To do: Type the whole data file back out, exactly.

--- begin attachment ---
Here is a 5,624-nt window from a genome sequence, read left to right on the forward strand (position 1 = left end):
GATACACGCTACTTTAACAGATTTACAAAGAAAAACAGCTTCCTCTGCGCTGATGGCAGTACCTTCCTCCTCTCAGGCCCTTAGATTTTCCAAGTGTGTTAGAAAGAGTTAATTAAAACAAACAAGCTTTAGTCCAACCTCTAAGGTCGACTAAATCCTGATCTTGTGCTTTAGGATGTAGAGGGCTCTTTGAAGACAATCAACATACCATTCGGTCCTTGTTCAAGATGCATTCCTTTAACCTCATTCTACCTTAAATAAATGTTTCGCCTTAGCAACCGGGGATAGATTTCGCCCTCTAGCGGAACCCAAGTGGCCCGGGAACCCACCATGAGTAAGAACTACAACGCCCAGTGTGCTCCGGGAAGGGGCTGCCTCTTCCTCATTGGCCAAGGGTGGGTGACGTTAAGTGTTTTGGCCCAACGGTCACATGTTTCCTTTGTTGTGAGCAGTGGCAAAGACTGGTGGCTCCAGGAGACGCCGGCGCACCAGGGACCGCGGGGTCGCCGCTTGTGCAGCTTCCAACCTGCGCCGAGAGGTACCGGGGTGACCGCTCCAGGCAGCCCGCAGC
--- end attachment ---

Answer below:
Here is a 5,624-nt window from a genome sequence, read left to right on the forward strand (position 1 = left end):
GATACACGCTACTTTAACAGATTTACAAAGAAAAACAGCTTCCTCTGCGCTGATGGCAGTACCTTCCTCCTCTCAGGCCCTTAGATTTTCCAAGTGTGTTAGAAAGAGTTAATTAAAACAAACAAGCTTTAGTCCAACCTCTAAGGTCGACTAAATCCTGATCTTGTGCTTTAGGATGTAGAGGGCTCTTTGAAGACAATCAACATACCATTCGGTCCTTGTTCAAGATGCATTCCTTTAACCTCATTCTACCTTAAATAAATGTTTCGCCTTAGCAACCGGGGATAGATTTCGCCCTCTAGCGGAACCCAAGTGGCCCGGGAACCCACCATGAGTAAGAACTACAACGCCCAGTGTGCTCCGGGAAGGGGCTGCCTCTTCCTCATTGGCCAAGGGTGGGTGACGTTAAGTGTTTTGGCCCAACGGTCACATGTTTCCTTTGTTGTGAGCAGTGGCAAAGACTGGTGGCTCCAGGAGACGCCGGCGCACCAGGGACCGCGGGGTCGCCGCTTGTGCAGCTTCCAACCTGCGCCGAGAGGTACCGGGGTGACCGCTCCAGGCAGCCCGCAGC